Special Report By Andrea Chase
For millions of Americans, the Labor Day weekend means barbecues. But for the few, the proud the fanatical, it means CINECON, a five day celebration of film preservation and history. Now in its thirty-third year, this year's setting for 35mm screenings was the beautifully restored Alex theater, in Glendale, CA. The Alex, is not without its own place in movie history. It was here that MGM first realized he had a star on his hands when a sneak preview audience went ga-ga over Clark Gable in "The Easiest Way" way back in 1930.
My biggest surprise was 1923's "Wild Bill Hickok" starring William S. Hart, he of the fierce visage and vast expanse between nose and lips. It has more in common with spaghetti westerns of the 60s than the white bread and mayonnaise fare brought to us by Hart's successors, Hopalong Cassidy and Roy Rogers. Hart and company use four letter words and even engage in a brief but serious discussion on the relative merits of date rape.
And nowhere else could you have seen 1910's Frankenstein from the Edison studios. Considered lost for many years, it shows inventive special effects and a surprising psychological angle. It could well be a long time before this film is again publicly exhibited, unless the current owner, who has had it for over thirty years, has a change of heart about sharing it with the public.
Among the foreign films represented was 1926's "By the Law," a Russian adaptation of the Jack London story featuring astonishing camera work and an Irish character who bears a startling resemblance to Trotsky. I am, alas, unfamiliar with what would have been contemporary politics, and so am unable to speculate on what conclusion, if any, the original audience was meant to draw about that. Also showing impressive camera work was Anthony Asquith's 1928 "Underground" about love and power failures among the English working class. Denmark's "The Parson's Widow" from 1920, is also about love. It's a touching story about piety and religion and making the best of what life hands you.
There was also a mix of deservedly less celebrated silent films. 1929's "Eternal Love" was interesting for casting the urbane John Barrymore as a simple Swiss peasant. The surprise ending is only slightly less unexpected than the dead goats Mr. Barrymore wears through much of the film. Directed by Ernst Lubitsch, one wonders just how many of the seemingly unintentional comic touches that pop up in this melodrama are deliberate. "Atlantis," a Danish film from 1913 is remarkable for being not only the worst silent film I have ever seen, but entering the pantheon of all-time bad films in any genre. The character development is oblique, the narrative structure is obtuse, and the continual spotlight on an armless man with strangely prehensile feet is gratuitous. Don't get me started on the spider dance. It's good to be reminded, though, that early filmmakers were making up how to make movies. They didn't all hit the tarmac running.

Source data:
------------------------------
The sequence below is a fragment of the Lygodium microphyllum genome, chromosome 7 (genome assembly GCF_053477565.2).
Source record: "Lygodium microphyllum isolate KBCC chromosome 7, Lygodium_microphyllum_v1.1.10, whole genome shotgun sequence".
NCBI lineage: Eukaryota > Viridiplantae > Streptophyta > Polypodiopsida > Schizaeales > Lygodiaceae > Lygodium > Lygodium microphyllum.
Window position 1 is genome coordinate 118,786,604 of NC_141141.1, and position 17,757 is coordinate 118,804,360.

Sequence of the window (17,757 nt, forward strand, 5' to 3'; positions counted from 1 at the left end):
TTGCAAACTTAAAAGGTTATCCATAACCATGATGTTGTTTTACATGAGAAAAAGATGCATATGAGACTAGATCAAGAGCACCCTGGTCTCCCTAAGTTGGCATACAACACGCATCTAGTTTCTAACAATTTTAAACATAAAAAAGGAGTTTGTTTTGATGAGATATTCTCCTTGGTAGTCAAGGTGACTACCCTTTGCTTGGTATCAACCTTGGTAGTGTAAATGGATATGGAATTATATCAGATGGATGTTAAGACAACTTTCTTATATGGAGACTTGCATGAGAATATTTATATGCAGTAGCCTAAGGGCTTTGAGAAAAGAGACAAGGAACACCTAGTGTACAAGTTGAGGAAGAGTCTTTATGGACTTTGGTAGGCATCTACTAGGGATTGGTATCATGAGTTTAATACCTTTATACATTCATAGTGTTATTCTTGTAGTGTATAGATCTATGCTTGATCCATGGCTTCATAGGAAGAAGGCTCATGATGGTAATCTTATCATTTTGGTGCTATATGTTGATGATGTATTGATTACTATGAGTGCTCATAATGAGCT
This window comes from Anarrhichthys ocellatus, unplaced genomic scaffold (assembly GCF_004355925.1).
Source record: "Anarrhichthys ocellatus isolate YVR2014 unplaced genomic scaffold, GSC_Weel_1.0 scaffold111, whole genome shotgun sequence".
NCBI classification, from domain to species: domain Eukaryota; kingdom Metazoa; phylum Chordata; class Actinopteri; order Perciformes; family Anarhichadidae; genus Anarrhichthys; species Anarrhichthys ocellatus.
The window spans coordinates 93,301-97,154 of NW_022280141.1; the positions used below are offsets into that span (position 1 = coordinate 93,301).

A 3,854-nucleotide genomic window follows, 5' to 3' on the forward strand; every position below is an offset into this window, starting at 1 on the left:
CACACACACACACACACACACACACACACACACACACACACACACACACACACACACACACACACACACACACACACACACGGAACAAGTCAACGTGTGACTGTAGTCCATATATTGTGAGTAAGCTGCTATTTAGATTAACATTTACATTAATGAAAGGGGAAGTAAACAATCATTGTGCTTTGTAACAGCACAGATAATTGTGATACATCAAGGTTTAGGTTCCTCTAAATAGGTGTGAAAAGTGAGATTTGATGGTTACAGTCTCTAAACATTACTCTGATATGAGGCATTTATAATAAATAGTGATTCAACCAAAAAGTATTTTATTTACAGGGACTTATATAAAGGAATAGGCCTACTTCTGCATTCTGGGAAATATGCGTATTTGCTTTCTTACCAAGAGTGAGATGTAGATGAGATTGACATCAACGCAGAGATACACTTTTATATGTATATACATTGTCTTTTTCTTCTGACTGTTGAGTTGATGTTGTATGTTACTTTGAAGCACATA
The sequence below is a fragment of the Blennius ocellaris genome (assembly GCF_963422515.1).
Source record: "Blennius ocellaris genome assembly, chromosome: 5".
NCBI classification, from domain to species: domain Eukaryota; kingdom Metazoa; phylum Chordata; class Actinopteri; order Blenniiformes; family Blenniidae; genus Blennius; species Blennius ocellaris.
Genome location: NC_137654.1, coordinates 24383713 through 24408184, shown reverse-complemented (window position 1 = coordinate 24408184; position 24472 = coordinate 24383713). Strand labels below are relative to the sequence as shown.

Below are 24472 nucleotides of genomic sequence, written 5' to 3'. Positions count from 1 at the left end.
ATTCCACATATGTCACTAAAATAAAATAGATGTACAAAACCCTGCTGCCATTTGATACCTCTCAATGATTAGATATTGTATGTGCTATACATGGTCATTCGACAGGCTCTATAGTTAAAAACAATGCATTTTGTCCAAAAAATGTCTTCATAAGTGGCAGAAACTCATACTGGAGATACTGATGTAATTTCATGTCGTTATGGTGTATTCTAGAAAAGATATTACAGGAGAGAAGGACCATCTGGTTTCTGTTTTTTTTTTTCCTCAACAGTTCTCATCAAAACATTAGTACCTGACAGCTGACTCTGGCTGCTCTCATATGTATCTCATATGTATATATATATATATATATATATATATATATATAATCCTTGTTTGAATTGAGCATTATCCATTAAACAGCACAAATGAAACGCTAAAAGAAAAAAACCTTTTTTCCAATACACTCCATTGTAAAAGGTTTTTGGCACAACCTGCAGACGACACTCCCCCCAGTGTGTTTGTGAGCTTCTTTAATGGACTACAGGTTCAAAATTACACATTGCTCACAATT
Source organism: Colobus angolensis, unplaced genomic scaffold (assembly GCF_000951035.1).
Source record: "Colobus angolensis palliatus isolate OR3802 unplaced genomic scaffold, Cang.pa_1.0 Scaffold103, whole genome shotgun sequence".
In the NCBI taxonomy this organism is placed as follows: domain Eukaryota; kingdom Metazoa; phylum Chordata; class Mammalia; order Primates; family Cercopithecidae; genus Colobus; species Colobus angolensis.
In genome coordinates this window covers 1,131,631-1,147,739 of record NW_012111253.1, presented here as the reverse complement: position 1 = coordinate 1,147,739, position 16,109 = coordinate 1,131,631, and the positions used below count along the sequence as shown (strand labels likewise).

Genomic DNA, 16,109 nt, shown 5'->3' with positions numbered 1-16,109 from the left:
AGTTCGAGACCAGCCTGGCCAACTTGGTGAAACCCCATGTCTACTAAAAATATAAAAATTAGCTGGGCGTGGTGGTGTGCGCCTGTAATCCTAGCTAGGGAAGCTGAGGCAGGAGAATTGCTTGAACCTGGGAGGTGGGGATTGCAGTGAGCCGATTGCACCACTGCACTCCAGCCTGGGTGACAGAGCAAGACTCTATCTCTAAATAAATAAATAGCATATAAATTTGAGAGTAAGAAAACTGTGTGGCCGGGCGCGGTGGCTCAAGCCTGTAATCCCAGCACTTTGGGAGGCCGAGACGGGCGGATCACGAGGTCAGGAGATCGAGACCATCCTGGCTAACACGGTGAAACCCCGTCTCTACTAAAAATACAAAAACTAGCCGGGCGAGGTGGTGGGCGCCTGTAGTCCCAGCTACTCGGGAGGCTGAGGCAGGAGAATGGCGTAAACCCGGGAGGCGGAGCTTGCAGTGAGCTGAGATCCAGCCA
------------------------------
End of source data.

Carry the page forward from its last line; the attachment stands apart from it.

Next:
The film I most anticipated was 1929's "His Glorious Night," starring the divine John Gilbert in his first talkie. This film is most notable not for its rather silly plot or mannequin-like leading lady but rather for destroying Gilbert's career. What happened? His voice, like everyone else's in the film, was subjected to MGM's less than stellar sound recording system and was a bit treble. Even the proud MGM lion's roar sounds more like a seal than the king of the jungle.
Yet, the worst that can be said is that at times he seems to be doing a sincere imitation of the film's director, Lionel Barrymore. His sparkle and devastating charm is there in abundance. Still, rumors abound that Louis B. Mayer, who hated Gilbert for among other things, having knocked him flat a few years earlier, deliberately tampered with the sound of Gilbert's voice in post-production. Mayer was not a man to be trifled with, but I have to wonder if he would sabotage the entire soundtrack just to get Gilbert.
But it doesn't explain Gilbert's decline. His voice was hardly comical and yet a public that had adored him beyond measure heard him speak in a competent if not baritone voice and turned on him quickly, totally and irrevocably. Why were his subsequent screen appearances greeted with jeering and the occasional stray bits of produce? Why would their rejection be so complete? I have only one explanation. They were fools.
© 1997 • Andrea Chase • Air Date: 9/10/97
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